Children rights activists have kick-started the process of reviewing and amending the 2004 National Orphans and other Vulnerable Children's Policy (OVC) which they say does not holistically address children's issues.
"We are looking for a policy that will cover all issues affecting children and will stand the test of time without giving room for queries. The OVC has been in place for over ten years and it has not been able to address all the issues," said Fred Onduri Machulu, the commissioner for youth and children's affairs at the Ministry of Gender, Labor and Social Development (MGLSD).
He said that the OVC policy needs to be amended to include provisions that support the operationalization of the recently amended children's Act, and guide the newly established National Children's Authority.
Machulu was speaking at a dialogue organized by the National Child Protection Working Group (NCPWG) at Imperial Royale Hotel to discuss the OVC policy and come up with suggestions on areas of improvement.
Machulu pointed out that though there are several children's policies in place, they have failed to totally curb the upsurge of child abuse, trafficking and sacrifice and have failed to bring compliance to the law against corporal punishment.
"We currently have several children's policies in place which need to be combined to form one that will be able to tackle children's issues," machulu said.
A Uganda Child helpline report 2015 indicates that 3008 cases were recorded that year, out of which 393 are defilement cases. The police crime report 2013 also indicated that over 9000 cases defilement were reported and only five were convicted.
Using the statistics as a backdrop to her presentation, Margaret Atimango, a child specialist at Save the Children said that the despite having a children's policy in place, violence against children has shot up.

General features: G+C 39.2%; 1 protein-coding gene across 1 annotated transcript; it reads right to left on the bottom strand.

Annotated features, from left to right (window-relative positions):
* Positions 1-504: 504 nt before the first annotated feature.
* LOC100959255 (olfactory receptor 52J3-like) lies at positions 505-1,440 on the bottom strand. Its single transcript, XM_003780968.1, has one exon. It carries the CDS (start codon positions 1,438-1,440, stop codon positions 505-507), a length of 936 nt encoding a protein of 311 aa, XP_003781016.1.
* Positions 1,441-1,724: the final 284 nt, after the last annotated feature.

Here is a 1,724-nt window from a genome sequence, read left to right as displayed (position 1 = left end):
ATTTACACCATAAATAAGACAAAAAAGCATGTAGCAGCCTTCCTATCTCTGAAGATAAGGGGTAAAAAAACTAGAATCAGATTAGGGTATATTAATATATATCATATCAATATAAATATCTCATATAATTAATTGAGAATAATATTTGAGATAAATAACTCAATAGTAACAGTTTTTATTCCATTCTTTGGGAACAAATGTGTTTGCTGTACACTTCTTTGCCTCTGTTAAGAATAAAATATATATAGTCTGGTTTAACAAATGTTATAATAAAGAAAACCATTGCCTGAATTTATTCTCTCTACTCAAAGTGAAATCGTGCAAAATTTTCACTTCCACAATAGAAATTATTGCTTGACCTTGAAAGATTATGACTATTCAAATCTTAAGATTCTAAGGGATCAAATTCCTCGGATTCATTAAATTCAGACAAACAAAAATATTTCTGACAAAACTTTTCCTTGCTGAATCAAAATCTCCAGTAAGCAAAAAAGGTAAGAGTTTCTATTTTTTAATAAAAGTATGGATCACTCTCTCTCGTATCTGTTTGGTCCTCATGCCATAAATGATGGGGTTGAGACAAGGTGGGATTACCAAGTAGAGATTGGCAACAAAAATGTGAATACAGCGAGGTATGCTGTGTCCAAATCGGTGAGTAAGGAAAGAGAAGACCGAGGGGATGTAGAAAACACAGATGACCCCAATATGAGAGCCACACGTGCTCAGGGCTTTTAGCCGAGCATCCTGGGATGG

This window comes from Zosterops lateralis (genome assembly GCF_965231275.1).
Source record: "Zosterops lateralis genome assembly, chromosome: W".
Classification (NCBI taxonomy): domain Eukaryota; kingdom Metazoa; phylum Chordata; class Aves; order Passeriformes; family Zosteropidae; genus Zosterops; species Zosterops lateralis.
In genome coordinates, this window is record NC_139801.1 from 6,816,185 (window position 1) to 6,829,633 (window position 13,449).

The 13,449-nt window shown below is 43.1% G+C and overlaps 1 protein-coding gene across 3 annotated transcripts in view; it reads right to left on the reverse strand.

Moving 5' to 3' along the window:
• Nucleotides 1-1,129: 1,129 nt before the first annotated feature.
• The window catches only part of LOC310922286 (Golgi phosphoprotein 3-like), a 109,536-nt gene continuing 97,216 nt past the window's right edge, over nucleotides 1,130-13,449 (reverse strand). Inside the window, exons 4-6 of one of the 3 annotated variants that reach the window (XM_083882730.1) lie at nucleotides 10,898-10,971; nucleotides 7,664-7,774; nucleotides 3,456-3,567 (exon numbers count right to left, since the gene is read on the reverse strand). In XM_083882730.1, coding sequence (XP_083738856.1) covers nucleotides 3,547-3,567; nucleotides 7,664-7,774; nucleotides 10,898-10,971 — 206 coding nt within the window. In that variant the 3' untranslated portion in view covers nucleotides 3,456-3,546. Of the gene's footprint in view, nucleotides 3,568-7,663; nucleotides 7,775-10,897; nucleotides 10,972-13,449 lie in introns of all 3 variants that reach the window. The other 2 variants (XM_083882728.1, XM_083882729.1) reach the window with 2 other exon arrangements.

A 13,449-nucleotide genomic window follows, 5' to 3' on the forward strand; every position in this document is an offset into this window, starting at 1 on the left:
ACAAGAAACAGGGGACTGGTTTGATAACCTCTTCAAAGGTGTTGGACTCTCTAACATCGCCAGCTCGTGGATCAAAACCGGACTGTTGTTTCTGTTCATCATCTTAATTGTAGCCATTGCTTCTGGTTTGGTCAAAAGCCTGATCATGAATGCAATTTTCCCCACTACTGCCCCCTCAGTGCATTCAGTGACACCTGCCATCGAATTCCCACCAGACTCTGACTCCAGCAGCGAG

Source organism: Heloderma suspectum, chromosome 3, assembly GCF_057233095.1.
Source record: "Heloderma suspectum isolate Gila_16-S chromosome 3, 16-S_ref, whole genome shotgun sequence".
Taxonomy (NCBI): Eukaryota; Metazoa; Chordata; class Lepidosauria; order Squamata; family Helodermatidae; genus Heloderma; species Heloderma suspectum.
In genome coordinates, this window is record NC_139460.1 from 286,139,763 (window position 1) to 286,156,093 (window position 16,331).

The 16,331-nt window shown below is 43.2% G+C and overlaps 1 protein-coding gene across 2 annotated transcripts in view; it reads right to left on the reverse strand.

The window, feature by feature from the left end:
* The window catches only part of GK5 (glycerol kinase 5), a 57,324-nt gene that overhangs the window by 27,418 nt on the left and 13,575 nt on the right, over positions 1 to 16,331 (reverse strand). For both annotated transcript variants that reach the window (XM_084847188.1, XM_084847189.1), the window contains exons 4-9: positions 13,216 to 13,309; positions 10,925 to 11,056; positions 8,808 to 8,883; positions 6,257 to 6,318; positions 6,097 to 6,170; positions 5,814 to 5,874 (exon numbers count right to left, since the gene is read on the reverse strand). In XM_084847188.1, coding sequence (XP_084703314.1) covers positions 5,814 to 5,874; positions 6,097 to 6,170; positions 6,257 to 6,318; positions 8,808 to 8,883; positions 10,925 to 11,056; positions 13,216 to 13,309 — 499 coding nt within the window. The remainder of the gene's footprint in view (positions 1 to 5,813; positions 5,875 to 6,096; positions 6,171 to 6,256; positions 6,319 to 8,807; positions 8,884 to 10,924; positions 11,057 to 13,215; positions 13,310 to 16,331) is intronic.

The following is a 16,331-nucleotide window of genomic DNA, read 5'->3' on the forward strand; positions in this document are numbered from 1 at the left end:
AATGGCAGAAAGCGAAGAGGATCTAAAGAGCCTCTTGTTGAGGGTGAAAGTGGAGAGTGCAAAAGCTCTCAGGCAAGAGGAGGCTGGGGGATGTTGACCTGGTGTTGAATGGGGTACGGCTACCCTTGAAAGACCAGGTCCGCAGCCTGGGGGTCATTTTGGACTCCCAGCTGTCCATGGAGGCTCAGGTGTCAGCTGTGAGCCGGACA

She said that there is need for a new policy that will aim at meeting the Sustainable Development Goal (SDG) mandate of elimination of violence, abuse and exploitation against children, to be put in place.
Richard Wamimbi, a child protection consultant said that the old policy has several glaring gaps that need to be filled through an amendment.
He said that it does not have a national score card to monitor the implementation of children's rights compliance, minimally addresses social norms and regressive cultural practices, has weak and uncoordinated child protection system and a limited child focused accountability mechanism.
"We need a multi-sectoral policy that will address violence against children and adopt ecological understanding of a child's wellbeing. We need a rights based approach to ensure that children enjoy their full rights," he stated in his presentation, 'Rethinking the national children's policy'.
The dialogue was attended by several child rights advocacy organizations such as Plan Uganda, Save the Children, Warchild Canada, Parios Eastern Africa, Africhild centre and Repssi Uganda.
A representative from the Justice Law and Order Sector, called for an inclusive policy that will make it mandatory for aspiring legislators and presidential candidates to include children's issues in their campaigns and manifestos.
"What we need is a policy that emphasizes prevention of rights violation," Agnes Wasike, the national coordinator of NCPWG, said.